“Stagey” is a term generally used as a slight against a film, evoking that stiff, musty sense of confinement so particular to a bad play. But it doesn’t have to be. Some films use the restrictions of theatre – a small cast, a single location – to match on camera the intensity and intimacy of live performance, fused with the very screen-specific benefits of the closeup. American actor turned director Fran Kranz’s impressive debut feature, Mass (now streaming on Sky Cinema), is one such film. Set entirely within a suburban Episcopal church, and mostly within the four walls of a bland function room, it is stagey in the tensest, tautest sense.
The setup is simple and wrenching: the church hall has been chosen as a neutral space for peace talks of a kind, between two sets of parents who are at once strangers to each other and inextricably connected by the tragedy of a school shooting – that most increasingly, queasily familiar of American atrocities. Depending on your point of view, there’s either much to be said here or nothing at all: eventually, they opt for the former, talking through waves and counter-waves of grief, guilt and white-hot anger.
You watch it thinking Kranz has done justice to what must have been an exceptional play, though the surprise is that it’s no adaptation: an original screenplay that deftly articulates specific personal crisis against a wounded national conscience. In an exercise of four people talking, of course, it helps if the four happen to be tremendous actors. Jason Isaacs, Ann Dowd, Martha Plimpton and Reed Birney make for an exquisite ensemble, one person’s rage bouncing off the other’s vulnerability, their silences as loaded as their shouting matches. It’s tempting to call it a great actors’ showcase, but that makes it sound like the film is under glass: Mass, for all its rigorous minimalism, feels full-blooded, with characters you want to reach out and touch.
Kranz’s debut thus joins a fine subset of single location films that feel bigger and richer than the sum of their parts, or the square footage of their set. Some of the best of them, of course, are taken directly from the boards. There has perhaps never been a better theatre-to-film transfer than Mike Nichols’s scorching, tonic-bitter take on Edward Albee’s Who’s Afraid of Virginia Woolf? (1966; Apple TV), which honoured the bilious text while riffing on the fascination of Hollywood’s most volatile celebrity couple, Elizabeth Taylor and Richard Burton.
Hitchcock was a dab hand at single location cinema – also proved in Lifeboat and Rear Window – but in his 1948 film of the Patrick Hamilton play Rope (Chili), the illusion of being shot in one real-time take added a jittery urgency to its suspense mechanics. William Friedkin’s underrated Bug (2006; Google Play), meanwhile, used the spatial restrictions of Tracy Letts’s play to amp up the claustrophobic nature of its conspiracy-minded psychodrama.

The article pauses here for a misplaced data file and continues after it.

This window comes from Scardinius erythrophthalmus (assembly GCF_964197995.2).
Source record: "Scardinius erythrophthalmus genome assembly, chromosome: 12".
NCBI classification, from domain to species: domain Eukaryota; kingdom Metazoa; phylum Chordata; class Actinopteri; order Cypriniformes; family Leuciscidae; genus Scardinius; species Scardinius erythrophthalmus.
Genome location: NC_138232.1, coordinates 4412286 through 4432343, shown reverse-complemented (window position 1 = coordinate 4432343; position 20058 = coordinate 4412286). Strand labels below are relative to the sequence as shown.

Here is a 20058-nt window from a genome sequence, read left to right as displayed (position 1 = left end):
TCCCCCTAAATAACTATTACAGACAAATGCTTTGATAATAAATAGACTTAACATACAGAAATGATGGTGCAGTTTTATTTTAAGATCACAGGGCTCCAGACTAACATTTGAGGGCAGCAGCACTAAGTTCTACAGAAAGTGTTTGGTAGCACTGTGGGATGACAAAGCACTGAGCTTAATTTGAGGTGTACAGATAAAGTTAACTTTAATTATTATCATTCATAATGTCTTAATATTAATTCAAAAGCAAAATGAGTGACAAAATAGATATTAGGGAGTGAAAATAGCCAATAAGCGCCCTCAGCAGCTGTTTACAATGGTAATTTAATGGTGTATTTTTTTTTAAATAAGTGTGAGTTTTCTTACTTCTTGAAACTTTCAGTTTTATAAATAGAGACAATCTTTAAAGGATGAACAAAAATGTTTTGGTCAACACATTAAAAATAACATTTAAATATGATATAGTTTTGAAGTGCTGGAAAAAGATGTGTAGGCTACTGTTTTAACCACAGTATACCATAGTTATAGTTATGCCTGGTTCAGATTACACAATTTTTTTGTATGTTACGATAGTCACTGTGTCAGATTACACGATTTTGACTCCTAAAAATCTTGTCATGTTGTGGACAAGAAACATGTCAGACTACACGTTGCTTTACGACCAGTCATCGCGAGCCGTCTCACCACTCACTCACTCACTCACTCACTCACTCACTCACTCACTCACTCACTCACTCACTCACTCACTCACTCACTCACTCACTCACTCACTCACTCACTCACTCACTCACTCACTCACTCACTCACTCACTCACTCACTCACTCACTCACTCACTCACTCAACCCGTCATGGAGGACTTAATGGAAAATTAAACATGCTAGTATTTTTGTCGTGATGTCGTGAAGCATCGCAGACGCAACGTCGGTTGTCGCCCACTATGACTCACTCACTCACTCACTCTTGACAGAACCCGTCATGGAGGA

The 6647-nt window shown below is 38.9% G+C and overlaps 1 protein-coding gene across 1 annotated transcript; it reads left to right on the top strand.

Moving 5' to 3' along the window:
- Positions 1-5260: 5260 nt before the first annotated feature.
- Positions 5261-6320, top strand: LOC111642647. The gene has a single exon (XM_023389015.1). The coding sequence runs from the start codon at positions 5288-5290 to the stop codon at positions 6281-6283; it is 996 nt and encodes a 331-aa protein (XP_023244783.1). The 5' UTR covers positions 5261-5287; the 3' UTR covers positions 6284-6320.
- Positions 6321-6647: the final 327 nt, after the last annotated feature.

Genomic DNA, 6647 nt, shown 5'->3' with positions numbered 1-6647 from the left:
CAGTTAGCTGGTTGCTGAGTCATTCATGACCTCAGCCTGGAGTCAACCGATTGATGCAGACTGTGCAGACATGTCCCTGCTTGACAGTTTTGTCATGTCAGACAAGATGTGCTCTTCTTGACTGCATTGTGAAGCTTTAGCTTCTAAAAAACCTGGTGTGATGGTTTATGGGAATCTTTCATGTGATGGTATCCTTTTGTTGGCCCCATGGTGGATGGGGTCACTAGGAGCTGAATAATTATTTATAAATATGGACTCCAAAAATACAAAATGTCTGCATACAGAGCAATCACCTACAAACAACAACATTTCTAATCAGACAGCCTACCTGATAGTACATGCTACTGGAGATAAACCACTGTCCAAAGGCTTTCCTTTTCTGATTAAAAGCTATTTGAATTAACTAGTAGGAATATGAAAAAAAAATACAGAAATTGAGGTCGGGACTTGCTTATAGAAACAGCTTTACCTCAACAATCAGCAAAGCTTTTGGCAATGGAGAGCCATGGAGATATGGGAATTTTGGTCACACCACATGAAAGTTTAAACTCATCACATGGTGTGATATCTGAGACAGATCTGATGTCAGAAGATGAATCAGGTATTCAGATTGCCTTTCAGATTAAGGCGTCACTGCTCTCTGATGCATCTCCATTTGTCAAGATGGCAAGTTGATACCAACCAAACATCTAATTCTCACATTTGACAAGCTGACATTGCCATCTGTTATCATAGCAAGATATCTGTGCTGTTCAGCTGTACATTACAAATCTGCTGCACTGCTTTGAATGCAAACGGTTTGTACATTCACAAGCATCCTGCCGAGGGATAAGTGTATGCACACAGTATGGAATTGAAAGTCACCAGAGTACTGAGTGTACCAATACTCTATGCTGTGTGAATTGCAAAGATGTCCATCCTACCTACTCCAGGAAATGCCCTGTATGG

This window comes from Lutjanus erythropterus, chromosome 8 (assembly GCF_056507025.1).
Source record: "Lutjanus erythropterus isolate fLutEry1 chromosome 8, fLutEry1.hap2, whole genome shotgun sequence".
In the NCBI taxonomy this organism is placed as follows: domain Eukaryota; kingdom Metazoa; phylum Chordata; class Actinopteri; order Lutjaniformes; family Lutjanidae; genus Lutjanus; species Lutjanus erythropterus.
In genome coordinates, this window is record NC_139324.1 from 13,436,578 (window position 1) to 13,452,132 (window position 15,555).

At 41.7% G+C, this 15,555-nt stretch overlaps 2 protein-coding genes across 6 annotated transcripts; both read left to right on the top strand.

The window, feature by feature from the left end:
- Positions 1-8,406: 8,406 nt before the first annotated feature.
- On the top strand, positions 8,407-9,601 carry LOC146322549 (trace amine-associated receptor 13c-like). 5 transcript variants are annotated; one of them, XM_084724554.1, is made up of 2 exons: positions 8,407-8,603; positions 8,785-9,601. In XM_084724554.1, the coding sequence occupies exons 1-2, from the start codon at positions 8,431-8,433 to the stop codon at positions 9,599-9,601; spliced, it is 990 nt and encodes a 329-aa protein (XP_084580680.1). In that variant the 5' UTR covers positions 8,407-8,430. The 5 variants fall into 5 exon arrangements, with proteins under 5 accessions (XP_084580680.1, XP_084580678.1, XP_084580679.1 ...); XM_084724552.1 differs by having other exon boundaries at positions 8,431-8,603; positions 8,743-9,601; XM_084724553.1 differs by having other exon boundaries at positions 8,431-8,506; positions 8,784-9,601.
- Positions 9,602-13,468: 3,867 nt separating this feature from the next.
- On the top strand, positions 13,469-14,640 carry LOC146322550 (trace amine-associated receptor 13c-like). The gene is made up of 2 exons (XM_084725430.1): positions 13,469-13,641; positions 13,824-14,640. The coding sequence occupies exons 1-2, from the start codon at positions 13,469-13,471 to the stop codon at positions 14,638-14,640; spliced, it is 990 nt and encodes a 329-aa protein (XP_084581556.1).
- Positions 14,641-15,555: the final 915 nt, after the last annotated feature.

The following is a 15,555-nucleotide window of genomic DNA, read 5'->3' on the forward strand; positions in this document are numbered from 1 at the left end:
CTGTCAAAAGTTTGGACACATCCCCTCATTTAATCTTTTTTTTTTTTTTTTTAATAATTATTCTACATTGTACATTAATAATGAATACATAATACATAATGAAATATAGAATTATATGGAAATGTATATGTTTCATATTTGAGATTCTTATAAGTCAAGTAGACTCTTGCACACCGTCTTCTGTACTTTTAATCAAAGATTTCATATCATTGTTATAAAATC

12 Angry Men (1957; Amazon) began as a teleplay, and later made its way to stage, but found its perfect form in Sidney Lumet’s blazing, debate-driven court drama, which ensured that no one can ever do jury service again without at least briefly pondering a righteous, me-against-the-world speech. There’s no such grandstanding in Louis Malle’s My Dinner With Andre (1981; Curzon), which instead uses the limitations of its single restaurant table setup to tune into the wayward, circuitous rhythms of human conversation. Far from that film’s genial naturalism, Rainer Werner Fassbinder’s The Bitter Tears of Petra von Kant (1972; BFI Player) reaches an overwhelming melodramatic pitch as it explores female co-habitation and co-dependency from one woman’s bedroom.
Finally, single location films needn’t always confine themselves to the great indoors. Wolfgang Fischer’s superb, little-seen maritime thriller Styx (2018; Apple TV+) played out a life-or-death refugee crisis on the deck of one small sailboat, while Steven Knight’s Locke (2013; Now TV), starring Tom Hardy, sees a family man’s life come apart behind the wheel of a moving car on the motorway. Mass, in all its small beauty, seems positively epic by comparison.
Canadian writer-director Sean Durkin took 10 years to follow up his breakthrough film, Martha Marcy May Marlene, with another feature, but this skin-prickling, extraordinarily well-acted domestic nightmare starring Jude Law and Carrie Coon proves he was no flash in the pan. Tracing an Anglo-American family coming apart at the seams after moving to a Surrey mansion in the 1980s, it mingles lacerating marital drama with the heavy dread of a horror film.
Bad Luck Banging or Loony Porn
Romanian director Radu Jude won the Golden Bear at Berlin last year for this rude, raucous, intellectually fizzing black comedy, in which a Bucharest schoolteacher fights to save her job and clear her name after a personal sex tape of hers hits the web. The shadow of Covid era adds further layers of panic chaos to a bumptious satirical provocation.
Dear Evan Hansen
Last year brought us a surfeit of ambitious screen musicals with decidedly mixed results – none more disappointing than this beige, bloodless adaptation of the Tony- and Olivier-laden smash about a misfit teen caught up in the ramifications of an ill-judged lie. Diehard fans of the show may still be moved, though it gives the unacquainted no clue as to what the fuss was about.